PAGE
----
As for your analogies, I don't think you can seriously compare stealing from your neighbor because he has a lifestyle you disagree with. The situation presented here is that there's a revolutionary medical resource that can help billions. You want to take that SPECIFIC scenario and turn it into a more general hypothetical one, but that's not what I'm arguing here.
As for "avatar," I didn't much care for it, but at least it presented a more balanced case for the N'avi. They were actually native to the planet, and they were a real civilization, not a tiny village.
Well, he sits on something you want very badly, for whatever reason, and doesn't want to give it to you, for whatever reason.
It might be a revolutionary medical resource, a revolutionary energy source or just an expensive vintage car rotting in his garage, whatever you find important.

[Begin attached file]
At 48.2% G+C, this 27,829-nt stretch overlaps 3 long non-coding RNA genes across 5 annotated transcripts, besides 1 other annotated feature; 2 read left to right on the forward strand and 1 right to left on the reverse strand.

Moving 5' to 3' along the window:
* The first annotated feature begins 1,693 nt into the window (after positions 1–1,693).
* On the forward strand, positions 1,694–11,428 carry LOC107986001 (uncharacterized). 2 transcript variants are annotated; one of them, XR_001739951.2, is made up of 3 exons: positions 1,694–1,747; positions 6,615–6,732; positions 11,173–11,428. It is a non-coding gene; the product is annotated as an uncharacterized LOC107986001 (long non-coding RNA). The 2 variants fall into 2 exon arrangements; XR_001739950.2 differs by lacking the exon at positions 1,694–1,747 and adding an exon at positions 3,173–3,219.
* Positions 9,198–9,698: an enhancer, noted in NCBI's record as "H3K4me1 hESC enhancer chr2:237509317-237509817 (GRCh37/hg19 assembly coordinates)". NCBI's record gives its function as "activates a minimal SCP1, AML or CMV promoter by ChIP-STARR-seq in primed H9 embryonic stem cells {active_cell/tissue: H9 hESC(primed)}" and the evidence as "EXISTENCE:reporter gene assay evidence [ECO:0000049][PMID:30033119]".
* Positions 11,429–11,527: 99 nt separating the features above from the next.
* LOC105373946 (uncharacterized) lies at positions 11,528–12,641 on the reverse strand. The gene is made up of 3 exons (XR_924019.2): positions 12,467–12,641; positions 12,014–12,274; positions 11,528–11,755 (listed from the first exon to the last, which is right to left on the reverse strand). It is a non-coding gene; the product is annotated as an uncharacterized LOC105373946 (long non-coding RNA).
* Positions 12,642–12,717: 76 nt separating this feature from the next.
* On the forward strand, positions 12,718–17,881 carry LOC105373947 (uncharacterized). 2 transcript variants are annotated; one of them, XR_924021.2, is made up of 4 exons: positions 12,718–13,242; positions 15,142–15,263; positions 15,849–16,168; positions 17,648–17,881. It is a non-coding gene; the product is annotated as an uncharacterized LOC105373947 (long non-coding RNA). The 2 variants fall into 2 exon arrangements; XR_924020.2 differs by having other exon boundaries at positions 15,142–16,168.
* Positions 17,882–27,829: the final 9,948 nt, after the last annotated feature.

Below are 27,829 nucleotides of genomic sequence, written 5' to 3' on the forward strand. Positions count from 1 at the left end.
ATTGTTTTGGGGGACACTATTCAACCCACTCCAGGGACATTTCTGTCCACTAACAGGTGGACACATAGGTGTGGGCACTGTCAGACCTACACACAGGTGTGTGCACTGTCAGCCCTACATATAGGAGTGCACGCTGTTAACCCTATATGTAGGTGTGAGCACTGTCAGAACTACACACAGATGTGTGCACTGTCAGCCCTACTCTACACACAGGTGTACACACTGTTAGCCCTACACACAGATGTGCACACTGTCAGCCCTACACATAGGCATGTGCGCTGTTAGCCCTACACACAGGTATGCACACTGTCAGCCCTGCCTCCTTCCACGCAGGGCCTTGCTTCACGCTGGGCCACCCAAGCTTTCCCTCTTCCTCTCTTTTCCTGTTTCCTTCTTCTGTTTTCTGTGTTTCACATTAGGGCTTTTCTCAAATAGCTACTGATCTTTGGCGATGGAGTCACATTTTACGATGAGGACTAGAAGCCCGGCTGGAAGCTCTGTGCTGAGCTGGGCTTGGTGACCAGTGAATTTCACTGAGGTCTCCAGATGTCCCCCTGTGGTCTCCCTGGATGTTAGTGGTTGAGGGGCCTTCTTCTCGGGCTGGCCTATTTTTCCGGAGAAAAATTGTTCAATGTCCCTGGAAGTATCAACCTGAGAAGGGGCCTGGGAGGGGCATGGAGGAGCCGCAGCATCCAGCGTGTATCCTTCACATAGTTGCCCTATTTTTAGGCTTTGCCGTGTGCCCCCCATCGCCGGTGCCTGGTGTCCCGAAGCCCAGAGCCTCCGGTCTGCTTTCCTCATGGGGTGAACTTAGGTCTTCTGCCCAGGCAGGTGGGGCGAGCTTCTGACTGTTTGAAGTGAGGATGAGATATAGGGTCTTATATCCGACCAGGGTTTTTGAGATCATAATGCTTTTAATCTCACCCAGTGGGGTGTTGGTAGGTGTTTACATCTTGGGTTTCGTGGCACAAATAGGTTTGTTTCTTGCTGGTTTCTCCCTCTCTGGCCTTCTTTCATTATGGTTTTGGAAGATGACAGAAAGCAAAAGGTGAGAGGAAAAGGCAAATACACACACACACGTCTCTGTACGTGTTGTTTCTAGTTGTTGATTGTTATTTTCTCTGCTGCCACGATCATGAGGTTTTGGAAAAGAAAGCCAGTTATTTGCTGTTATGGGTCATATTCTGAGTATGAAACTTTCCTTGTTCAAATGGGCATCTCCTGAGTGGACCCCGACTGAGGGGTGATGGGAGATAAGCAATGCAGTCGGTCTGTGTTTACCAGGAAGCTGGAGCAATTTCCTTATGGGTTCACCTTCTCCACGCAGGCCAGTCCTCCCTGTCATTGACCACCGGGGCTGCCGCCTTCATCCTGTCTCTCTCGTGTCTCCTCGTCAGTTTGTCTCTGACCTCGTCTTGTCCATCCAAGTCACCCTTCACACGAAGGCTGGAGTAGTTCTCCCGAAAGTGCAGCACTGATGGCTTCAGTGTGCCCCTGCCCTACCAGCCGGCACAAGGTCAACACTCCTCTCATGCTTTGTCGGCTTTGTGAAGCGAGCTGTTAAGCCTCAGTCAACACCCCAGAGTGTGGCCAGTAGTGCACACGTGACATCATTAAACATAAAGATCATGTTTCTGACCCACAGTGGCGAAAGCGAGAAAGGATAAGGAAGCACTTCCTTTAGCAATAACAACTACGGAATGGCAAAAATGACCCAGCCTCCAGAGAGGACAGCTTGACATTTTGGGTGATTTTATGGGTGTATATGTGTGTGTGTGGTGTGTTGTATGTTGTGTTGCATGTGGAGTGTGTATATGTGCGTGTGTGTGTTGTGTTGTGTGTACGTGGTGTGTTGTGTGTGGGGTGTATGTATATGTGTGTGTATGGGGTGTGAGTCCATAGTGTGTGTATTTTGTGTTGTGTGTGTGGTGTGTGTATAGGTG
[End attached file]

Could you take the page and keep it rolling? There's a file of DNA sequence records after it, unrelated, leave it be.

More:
If they actually presented the case to the Ba'ku, they might have even agreed with it. But they never did ask them. The Ba'ku were on defend mode from the very beginning because their privacy got invaded and then they found out the Federation wanted to secretly relocate them. You wouldn't trust someone doing that, wouldn't you? All they had was Picard who decided to take their side. Starfleet and the Son'a saw a group of "primitives" and thought they could simply do everything they want with them. And that's wrong, it has always been wrong, and it will always be wrong to do that. You can't just go and dictate how someone has to live because you are more powerful or have more people behind you and thus can dictate what's important and what's not.